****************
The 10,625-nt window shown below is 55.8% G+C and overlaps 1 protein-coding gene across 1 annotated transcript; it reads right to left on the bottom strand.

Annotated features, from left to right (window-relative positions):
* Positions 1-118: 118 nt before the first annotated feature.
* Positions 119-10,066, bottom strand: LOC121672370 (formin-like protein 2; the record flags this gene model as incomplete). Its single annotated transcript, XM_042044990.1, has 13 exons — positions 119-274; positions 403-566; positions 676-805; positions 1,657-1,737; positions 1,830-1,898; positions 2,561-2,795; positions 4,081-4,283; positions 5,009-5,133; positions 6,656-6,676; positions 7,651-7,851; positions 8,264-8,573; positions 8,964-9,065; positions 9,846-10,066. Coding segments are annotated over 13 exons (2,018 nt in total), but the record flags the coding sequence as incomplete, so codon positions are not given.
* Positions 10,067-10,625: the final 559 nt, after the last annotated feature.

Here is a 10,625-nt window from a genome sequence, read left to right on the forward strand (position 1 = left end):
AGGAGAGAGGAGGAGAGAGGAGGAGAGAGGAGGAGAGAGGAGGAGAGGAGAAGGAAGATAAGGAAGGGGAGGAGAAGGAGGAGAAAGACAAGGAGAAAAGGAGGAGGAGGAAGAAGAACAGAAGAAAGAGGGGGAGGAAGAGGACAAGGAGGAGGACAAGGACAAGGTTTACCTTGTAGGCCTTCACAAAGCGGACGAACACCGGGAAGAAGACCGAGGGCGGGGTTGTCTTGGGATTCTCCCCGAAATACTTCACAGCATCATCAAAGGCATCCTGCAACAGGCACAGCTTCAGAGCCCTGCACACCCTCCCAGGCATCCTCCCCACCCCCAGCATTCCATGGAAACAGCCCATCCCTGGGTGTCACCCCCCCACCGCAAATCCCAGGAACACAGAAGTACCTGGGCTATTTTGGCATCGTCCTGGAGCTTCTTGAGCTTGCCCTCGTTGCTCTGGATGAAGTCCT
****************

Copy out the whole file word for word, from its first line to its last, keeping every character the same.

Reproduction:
The 10,625-nt window shown below is 55.8% G+C and overlaps 1 protein-coding gene across 1 annotated transcript; it reads right to left on the bottom strand.

Annotated features, from left to right (window-relative positions):
* Positions 1-118: 118 nt before the first annotated feature.
* Positions 119-10,066, bottom strand: LOC121672370 (formin-like protein 2; the record flags this gene model as incomplete). Its single annotated transcript, XM_042044990.1, has 13 exons — positions 119-274; positions 403-566; positions 676-805; positions 1,657-1,737; positions 1,830-1,898; positions 2,561-2,795; positions 4,081-4,283; positions 5,009-5,133; positions 6,656-6,676; positions 7,651-7,851; positions 8,264-8,573; positions 8,964-9,065; positions 9,846-10,066. Coding segments are annotated over 13 exons (2,018 nt in total), but the record flags the coding sequence as incomplete, so codon positions are not given.
* Positions 10,067-10,625: the final 559 nt, after the last annotated feature.

Here is a 10,625-nt window from a genome sequence, read left to right on the forward strand (position 1 = left end):
AGGAGAGAGGAGGAGAGAGGAGGAGAGAGGAGGAGAGAGGAGGAGAGGAGAAGGAAGATAAGGAAGGGGAGGAGAAGGAGGAGAAAGACAAGGAGAAAAGGAGGAGGAGGAAGAAGAACAGAAGAAAGAGGGGGAGGAAGAGGACAAGGAGGAGGACAAGGACAAGGTTTACCTTGTAGGCCTTCACAAAGCGGACGAACACCGGGAAGAAGACCGAGGGCGGGGTTGTCTTGGGATTCTCCCCGAAATACTTCACAGCATCATCAAAGGCATCCTGCAACAGGCACAGCTTCAGAGCCCTGCACACCCTCCCAGGCATCCTCCCCACCCCCAGCATTCCATGGAAACAGCCCATCCCTGGGTGTCACCCCCCCACCGCAAATCCCAGGAACACAGAAGTACCTGGGCTATTTTGGCATCGTCCTGGAGCTTCTTGAGCTTGCCCTCGTTGCTCTGGATGAAGTCCT